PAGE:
Tasmania: How to conquer Tassie's hilly landscapes on an e-bike

Above the east coast of Tasmania, the sky is as busy as the airspace near an airport, except that the  "aircraft" here are wedge-tailed eagles, turning, whirling and drifting with the ocean breezes. Far below, deep among the peppermint trees, half-a-dozen mountain bikes glide over the land with much the same ease.

We're pedalling uphill, but the bikes roll seemingly without effort, each turn of the pedals met by a shot of internal acceleration. We're riding e-bikes - electric-assisted bikes - moving in this most  contemporary of ways across one of the most historic parcels of land in Tasmania.

"You couldn't fictionalise the crazy stuff that's happened here," says Ben Rea, owner and guide of Tasmanian E-bike Adventures, as we cycle through this swathe of old-growth forest on Bangor, a five-generation family farm layered in Tasmanian history.

It was in Monument Bay, on what is now Bangor, that Abel Tasman made his only landfall in Tasmania, in 1642, and it was on a Bangor beach that first contact was later made between Europeans and Tasmania's Aboriginal people.

It's here now that Tasmanian E-bike Adventures provides visitors with an exclusive look at the property beyond its popular Bangor Vineyard Shed. All they have to do is cycle, aided by these motors that are like an internal tailwind.

We begin at Lagoon Bay - road's end on Bangor - a sweep of white sand with a beauty that belies the fact that  it once harboured two whaling stations.

The ride will be as short as it is easy, pedalling up to the tip of the adjoining cape and down to the edge of the beach at its other side.

We set out climbing on a grassy track, whirring gently through the tall native bush that still covers more than 80 per cent of Bangor, with the faint murmur of the Tasman Sea rising up the slopes.

The bikes have four electric settings, from eco to turbo, and as we come to a steeper pinch, I push it into turbo. There's still resistance and effort, but it's chalk and cheese compared to grinding a standard mountain bike up this sort of bumpy slope.

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Atop Cape Frederick Hendrick, we're greeted by an expansive ocean view, looking across the sea to Maria Island and the Marion Bay home of MONA owner David Walsh. It's the finest view of the day, but there's more than just beauty here.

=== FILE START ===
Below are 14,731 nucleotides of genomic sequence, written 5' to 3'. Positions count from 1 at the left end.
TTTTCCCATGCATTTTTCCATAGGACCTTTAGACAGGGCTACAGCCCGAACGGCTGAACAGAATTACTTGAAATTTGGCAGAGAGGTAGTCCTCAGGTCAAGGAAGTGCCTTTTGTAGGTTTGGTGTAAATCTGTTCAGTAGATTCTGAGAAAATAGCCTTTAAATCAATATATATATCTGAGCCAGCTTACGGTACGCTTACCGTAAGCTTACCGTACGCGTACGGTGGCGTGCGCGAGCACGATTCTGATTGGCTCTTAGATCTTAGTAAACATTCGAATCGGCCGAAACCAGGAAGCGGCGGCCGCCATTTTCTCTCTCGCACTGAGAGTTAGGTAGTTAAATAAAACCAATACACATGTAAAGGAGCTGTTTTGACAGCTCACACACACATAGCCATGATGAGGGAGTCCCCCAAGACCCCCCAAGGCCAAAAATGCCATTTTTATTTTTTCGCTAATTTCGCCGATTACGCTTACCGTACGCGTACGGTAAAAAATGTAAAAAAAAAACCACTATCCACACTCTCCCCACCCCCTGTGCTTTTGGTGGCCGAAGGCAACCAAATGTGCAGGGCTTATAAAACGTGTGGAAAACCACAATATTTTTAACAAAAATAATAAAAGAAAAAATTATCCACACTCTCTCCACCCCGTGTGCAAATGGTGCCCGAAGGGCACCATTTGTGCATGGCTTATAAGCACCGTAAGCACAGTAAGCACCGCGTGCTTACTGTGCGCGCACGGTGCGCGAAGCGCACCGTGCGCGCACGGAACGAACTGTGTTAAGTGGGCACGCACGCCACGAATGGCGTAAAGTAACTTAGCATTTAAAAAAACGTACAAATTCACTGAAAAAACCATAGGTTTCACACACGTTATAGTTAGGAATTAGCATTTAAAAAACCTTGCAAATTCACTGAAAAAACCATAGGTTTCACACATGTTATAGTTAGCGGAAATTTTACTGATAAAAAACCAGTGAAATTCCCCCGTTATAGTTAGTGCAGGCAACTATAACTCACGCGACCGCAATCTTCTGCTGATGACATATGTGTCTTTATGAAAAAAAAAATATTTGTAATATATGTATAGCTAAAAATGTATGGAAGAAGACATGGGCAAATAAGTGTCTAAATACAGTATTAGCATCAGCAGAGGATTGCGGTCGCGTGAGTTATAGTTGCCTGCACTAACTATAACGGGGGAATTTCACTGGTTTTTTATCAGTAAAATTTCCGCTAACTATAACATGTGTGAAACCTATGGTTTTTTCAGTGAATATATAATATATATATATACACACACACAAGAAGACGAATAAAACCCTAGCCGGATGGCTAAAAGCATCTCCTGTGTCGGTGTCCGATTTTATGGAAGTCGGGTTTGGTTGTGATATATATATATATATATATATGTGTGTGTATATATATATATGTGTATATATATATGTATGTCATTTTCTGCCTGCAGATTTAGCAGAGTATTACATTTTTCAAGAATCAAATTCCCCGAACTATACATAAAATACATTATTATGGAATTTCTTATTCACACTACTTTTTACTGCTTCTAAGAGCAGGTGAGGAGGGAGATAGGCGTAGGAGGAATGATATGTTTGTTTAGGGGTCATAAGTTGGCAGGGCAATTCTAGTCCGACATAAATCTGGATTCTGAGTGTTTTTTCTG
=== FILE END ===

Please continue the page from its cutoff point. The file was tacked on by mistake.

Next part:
"Basically, Tasman dropped his anchor about one kilometre out there," says Rea. "Every explorer thereafter followed Tasman's route, so at the time this was just about the most charted place in the New World."

In 1772, 130 years after Tasman's visit, it also became the site of first contact between Tasmania's palawa (Aboriginal) people and Europeans, on the beach to which we're riding next. It's the presence of such vital history that prompted Ben to seek Indigenous cultural aspects to include in his tours.

Riding with us this day is Sheldon Thomas, one of the four palawa men who revived the art of Tasmanian bark-canoe construction, building the first canoe in the state for 170 years, now on display in the Tasmanian Museum and Art Gallery in Hobart.  He has also studied traditional healing methods in central Australia, and on the cape he sits us down, cross-legged, our eyes closed, Above a perfect bay, he performs a healing ceremony accompanied by song and the reverberation of the rocks he claps against the ground.

"I'm just opening up your energy," he says, as the day seems to settle even more calmly over us.

The descent from the cape is along a stony track that leads to the southern edge of Two Mile Beach where, tides permitting, groups can pedal along the white sand with its tragic history. It was here that members of French explorer Marion Dufresne's crew first met a palawa family group, an encounter that ended  with the French firing shots, killing at least one person. "That was first contact,"  Rea says. "Pretty sobering really."

We turn back, riding now towards a spread of oysters and local produce at Lagoon Bay. As the gradient momentarily steepens, I hit a button on my handlebars, switching up to turbo. I roll on, almost effortlessly.

TRIP NOTES

Andrew Bain travelled as a guest of Tasmanian E-bike Adventures.

MORE

traveller.com.au/tasmania

discovertasmania.com.au

FLY

Virgin Australia and Jetstar fly direct to Hobart from Sydney and Melbourne; Bangor is a one-hour drive from Hobart. See virginaustralia.com and jetstar.com

CYCLE

Tasmanian Ebike Adventures' Bangor trips run on demand and are tailored to each group, covering between 10 and 30 kilometres. See tasmanianebikeadventures.com.au

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